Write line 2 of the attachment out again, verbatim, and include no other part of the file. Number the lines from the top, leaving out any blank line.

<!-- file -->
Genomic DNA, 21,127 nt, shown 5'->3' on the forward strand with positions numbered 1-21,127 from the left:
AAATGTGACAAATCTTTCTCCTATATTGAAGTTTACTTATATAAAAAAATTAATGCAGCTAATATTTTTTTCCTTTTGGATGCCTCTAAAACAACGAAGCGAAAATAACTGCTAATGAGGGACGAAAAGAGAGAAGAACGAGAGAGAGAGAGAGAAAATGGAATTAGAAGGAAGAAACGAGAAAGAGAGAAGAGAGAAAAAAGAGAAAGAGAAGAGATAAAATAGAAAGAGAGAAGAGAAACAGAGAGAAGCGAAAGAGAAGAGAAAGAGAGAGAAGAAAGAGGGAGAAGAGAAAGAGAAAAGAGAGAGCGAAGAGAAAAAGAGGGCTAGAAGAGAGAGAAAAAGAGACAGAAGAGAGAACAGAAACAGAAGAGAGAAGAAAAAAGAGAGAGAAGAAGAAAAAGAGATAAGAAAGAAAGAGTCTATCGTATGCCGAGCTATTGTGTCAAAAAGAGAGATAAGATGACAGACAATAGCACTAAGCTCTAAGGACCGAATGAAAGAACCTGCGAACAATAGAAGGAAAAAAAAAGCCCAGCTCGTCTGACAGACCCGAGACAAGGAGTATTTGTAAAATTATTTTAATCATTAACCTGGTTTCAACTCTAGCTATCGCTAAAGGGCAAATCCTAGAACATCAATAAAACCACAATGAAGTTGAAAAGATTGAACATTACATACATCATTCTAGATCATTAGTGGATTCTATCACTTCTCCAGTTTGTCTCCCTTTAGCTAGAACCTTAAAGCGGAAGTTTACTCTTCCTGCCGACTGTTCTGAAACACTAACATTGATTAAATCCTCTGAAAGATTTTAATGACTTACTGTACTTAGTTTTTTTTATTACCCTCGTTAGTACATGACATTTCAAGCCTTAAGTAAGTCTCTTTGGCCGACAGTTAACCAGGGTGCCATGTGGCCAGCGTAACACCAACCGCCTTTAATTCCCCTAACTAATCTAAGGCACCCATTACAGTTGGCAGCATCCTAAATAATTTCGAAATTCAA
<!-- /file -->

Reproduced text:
AAATGTGACAAATCTTTCTCCTATATTGAAGTTTACTTATATAAAAAAATTAATGCAGCTAATATTTTTTTCCTTTTGGATGCCTCTAAAACAACGAAGCGAAAATAACTGCTAATGAGGGACGAAAAGAGAGAAGAACGAGAGAGAGAGAGAGAAAATGGAATTAGAAGGAAGAAACGAGAAAGAGAGAAGAGAGAAAAAAGAGAAAGAGAAGAGATAAAATAGAAAGAGAGAAGAGAAACAGAGAGAAGCGAAAGAGAAGAGAAAGAGAGAGAAGAAAGAGGGAGAAGAGAAAGAGAAAAGAGAGAGCGAAGAGAAAAAGAGGGCTAGAAGAGAGAGAAAAAGAGACAGAAGAGAGAACAGAAACAGAAGAGAGAAGAAAAAAGAGAGAGAAGAAGAAAAAGAGATAAGAAAGAAAGAGTCTATCGTATGCCGAGCTATTGTGTCAAAAAGAGAGATAAGATGACAGACAATAGCACTAAGCTCTAAGGACCGAATGAAAGAACCTGCGAACAATAGAAGGAAAAAAAAAGCCCAGCTCGTCTGACAGACCCGAGACAAGGAGTATTTGTAAAATTATTTTAATCATTAACCTGGTTTCAACTCTAGCTATCGCTAAAGGGCAAATCCTAGAACATCAATAAAACCACAATGAAGTTGAAAAGATTGAACATTACATACATCATTCTAGATCATTAGTGGATTCTATCACTTCTCCAGTTTGTCTCCCTTTAGCTAGAACCTTAAAGCGGAAGTTTACTCTTCCTGCCGACTGTTCTGAAACACTAACATTGATTAAATCCTCTGAAAGATTTTAATGACTTACTGTACTTAGTTTTTTTTATTACCCTCGTTAGTACATGACATTTCAAGCCTTAAGTAAGTCTCTTTGGCCGACAGTTAACCAGGGTGCCATGTGGCCAGCGTAACACCAACCGCCTTTAATTCCCCTAACTAATCTAAGGCACCCATTACAGTTGGCAGCATCCTAAATAATTTCGAAATTCAA